While the province is backing off from cutting all-day kindergarten for now, Brampton parents may need to plan ahead in case the cuts are made eventually.
Brampton classified as “child care desert”
Photos by Mansoor Tanweer/Government of Ontario

Brampton classified as “child care desert”


Brampton has some of the highest daycare costs in Canada, according to a report released Thursday, and is classified in another study as a “child care desert” — all of which makes the threat of losing full-day kindergarten all the more onerous for young families in this city.

The median daycare cost for preschool children in Brampton is $1,146 a month, according to Developmental Milestones: Childcare Fees in Canada’s biggest cities 2018, issued by the Canadian Centre for Policy Alternatives. That was the second-highest in a list of 28 cities.

Worse, even at that cost, parents would be lucky to find a spot for their child at a licensed daycare centre in Brampton. According to a different 2018 study called Child Care Deserts in Canada, 95 percent of Brampton’s children live in a “child care desert,” second only to Saskatoon. A child care desert is a postal code that has fewer than one childcare space for every three children. The same report says the average coverage rate of Brampton sits at roughly 21 percent (the document acknowledges that the relationship between the numbers is imperfect).

Brampton parents may be breathing a sigh of relief since Education Minister Lisa Thompson sought to quell rumours that the province might scrap all-day kindergarten, a hard-won innovation that in recent years has made life easier for working parents of young children.

While Thompson said the Doug Ford government is “absolutely committed to full-day learning for 4- and 5-year-olds across the province,” there is still no guarantee the program will continue beyond the 2019-2020 school year.

“We’ll be back in touch with you after our consultation has been concluded and we have worked through the data and have a report prepared to share with you,” Thompson told the media while visiting a boys and girls club in Scarborough.  

Premier Ford echoed Thompson's statement about waiting for consultations, but also added: “I can tell you that there’s going to be all-day kindergarten next year, and we’ll sit down and you’ll hear from us in the future.”

The system could revert to the half-day program that was in place before the Dalton McGuinty and Kathleen Wynne Liberals gradually phased in the full-day model. The move would force parents of kindergarten children to resort to daycare services that are both costly and scarce in Brampton.

An interactive map created for the newly released report shows that almost all of Brampton’s postal codes have low daycare coverage. The highest coverage 41 percent, is in the L6Z area, which contains the intersection of Sandalwood Road and Kennedy Road and surrounding area.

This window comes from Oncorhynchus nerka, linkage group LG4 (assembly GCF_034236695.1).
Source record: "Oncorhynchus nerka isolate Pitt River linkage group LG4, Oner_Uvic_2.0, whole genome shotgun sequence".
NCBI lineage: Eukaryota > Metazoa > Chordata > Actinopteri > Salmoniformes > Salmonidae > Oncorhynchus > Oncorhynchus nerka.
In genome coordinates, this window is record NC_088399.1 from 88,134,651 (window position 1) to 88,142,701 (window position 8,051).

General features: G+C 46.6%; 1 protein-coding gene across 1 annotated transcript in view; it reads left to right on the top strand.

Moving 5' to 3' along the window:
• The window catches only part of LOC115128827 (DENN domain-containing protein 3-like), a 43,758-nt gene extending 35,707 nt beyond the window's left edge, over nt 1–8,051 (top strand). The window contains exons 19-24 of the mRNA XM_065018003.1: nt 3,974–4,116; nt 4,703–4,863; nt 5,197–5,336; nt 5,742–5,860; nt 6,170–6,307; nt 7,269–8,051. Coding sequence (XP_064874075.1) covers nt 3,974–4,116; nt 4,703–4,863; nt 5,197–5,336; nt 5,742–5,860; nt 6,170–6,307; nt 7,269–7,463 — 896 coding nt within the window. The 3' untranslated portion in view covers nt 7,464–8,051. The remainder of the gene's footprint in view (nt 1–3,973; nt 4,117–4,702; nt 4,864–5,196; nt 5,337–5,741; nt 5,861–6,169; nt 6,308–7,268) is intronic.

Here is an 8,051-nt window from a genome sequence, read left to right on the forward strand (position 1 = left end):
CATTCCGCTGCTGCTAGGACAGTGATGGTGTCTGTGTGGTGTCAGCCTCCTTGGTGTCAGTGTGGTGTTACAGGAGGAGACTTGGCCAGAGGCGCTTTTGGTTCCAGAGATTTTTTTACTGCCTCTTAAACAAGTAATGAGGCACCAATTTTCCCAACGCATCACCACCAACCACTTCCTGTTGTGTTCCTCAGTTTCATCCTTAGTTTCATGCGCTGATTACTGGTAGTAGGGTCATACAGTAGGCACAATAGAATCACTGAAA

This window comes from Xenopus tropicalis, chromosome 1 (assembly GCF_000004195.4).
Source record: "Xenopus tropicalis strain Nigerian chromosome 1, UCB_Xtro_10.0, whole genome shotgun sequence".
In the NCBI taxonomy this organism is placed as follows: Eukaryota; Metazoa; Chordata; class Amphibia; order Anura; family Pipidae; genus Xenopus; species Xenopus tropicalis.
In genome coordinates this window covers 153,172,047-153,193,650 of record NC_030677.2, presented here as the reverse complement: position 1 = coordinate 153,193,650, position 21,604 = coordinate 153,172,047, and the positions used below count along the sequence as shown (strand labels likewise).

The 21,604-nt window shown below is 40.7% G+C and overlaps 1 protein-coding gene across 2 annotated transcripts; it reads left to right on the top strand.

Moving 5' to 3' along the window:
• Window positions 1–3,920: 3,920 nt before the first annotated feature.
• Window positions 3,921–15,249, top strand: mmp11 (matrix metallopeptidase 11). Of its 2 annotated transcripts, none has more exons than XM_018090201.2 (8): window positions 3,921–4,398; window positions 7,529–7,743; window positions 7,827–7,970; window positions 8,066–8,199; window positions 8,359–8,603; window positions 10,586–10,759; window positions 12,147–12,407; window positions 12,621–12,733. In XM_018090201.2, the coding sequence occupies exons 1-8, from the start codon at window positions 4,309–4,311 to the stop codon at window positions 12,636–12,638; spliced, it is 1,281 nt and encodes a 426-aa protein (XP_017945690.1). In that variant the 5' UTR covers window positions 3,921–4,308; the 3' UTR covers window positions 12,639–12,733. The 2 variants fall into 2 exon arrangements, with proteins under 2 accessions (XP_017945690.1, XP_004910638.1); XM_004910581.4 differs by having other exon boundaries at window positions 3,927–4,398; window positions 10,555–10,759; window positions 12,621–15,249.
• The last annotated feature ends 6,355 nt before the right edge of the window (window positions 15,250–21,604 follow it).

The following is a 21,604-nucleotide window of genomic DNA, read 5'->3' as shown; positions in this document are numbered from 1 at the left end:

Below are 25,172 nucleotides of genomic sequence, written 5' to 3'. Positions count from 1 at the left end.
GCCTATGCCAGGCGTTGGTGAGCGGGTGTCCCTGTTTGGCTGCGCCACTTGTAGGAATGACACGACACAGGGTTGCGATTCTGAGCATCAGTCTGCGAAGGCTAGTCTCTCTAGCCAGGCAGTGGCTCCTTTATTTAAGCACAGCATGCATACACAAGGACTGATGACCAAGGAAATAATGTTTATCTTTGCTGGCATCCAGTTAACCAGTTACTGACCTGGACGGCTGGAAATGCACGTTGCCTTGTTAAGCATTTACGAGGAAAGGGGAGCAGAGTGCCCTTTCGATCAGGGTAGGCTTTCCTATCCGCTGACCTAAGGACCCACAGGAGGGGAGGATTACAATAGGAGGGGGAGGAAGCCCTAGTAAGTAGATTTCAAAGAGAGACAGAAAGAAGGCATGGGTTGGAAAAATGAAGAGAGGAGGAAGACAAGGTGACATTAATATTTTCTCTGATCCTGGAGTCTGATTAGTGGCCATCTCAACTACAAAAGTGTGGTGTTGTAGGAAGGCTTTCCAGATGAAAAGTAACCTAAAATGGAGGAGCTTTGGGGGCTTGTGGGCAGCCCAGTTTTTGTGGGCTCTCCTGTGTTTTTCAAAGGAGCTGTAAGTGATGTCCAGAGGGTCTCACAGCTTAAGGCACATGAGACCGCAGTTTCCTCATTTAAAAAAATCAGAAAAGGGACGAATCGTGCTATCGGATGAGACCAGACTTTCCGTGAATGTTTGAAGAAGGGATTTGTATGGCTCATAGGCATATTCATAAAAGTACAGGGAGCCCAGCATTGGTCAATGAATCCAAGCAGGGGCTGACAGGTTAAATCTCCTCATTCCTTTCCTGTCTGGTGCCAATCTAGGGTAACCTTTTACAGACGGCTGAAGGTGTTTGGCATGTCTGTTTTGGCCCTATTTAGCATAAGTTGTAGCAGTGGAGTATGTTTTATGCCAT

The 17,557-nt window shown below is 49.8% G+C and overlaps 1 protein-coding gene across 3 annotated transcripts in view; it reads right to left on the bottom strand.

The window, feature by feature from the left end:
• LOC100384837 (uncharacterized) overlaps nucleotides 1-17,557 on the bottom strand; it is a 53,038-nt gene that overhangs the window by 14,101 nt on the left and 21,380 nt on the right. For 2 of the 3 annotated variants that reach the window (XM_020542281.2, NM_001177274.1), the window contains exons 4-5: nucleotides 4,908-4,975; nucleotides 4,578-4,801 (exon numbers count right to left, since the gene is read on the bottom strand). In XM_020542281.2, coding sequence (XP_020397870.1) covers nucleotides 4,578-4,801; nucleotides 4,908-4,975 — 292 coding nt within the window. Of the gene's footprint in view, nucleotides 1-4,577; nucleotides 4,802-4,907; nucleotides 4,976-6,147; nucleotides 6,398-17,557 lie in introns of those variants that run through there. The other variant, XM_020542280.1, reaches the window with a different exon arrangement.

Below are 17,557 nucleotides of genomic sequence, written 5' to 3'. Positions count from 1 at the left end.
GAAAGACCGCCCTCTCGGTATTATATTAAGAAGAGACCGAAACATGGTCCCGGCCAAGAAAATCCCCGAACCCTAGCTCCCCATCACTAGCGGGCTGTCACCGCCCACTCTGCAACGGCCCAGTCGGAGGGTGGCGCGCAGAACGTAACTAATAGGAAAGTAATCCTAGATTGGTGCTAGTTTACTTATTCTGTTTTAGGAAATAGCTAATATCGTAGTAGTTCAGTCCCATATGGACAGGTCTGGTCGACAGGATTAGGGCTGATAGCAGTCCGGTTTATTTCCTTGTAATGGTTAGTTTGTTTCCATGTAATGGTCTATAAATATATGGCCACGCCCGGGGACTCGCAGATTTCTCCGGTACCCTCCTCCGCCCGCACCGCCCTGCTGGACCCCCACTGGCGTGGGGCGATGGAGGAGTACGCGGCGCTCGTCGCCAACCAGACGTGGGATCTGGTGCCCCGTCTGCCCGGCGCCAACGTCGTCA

Brampton’s 2016 census profile says there were 37,520 children aged zero to four, and according to the interactive map (which only considers children aged zero to three) there were 6,201 daycare spaces available that year.

The prevalence of child care deserts in Brampton may be due to the lack of land zoned for such uses. Daycare centres, or day nurseries as city documents refer to them, fall under the Section 43.1 Institutional One Zone, which also includes public or private schools and places of worship.

An interactive map by GeoHub on the City of Brampton’s website shows that land zoned for institutions is sparse and mostly taken up by schools or religious institutions.

The Region of Peel, until 2012, directly operated 12 subsidized daycare facilities. Former Mississauga mayor Hazel McCallion led the charge against them, saying that, “I think we are supporting an elitist group.” Regional council voted 16-5 to close down those facilities, leading to much resentment from parents who relied on them. McCallion, at the time, argued that the region could not afford subsidized daycare for 760 children while 4,350 were being waitlisted.

A regional report at the time suggested that the province’s impending rollout of all-day kindergarten would decrease the demand for daycare in the region. It recommended that the $12 million saved by closing the facilities be spent on creating 580 subsidized spots in private daycare centres, which councillors voted in favour of.

The subject of daycare has made its way through Brampton City Council’s chambers as well. During a committee of council meeting on Jan. 16, Councillor Charmaine Williams tabled a motion to have staff report back with options on how to best provide public child care to residents hoping to participate in a meeting of the executive.

Councillor Charmaine Williams

 

“Families are the backbone of our communities. Families provide stability, nurture children who bring us joy, inspire us to be compassionate and enterprising,” Williams said in council.

She continued: “So when in council, as we debate an issue that affects our family, I believe we need to be as accommodating as possible to allow families to participate in our council decision making process …. Childcare, offered through the city, will allow parents with child care needs to be able to come to our council meetings without the burden of worrying about childcare.”

The motion carried, but not without some resistance. Councillor Gurpreet Dhillon, though supportive of the motion, said, “I’ve never had anybody in four years — this is my fifth year now — saying that they couldn’t come to city council because they don’t have enough childcare or there’s no options available.”

The request represents one of the few efforts made on the subject of child care in Brampton.



Submit a correction about this story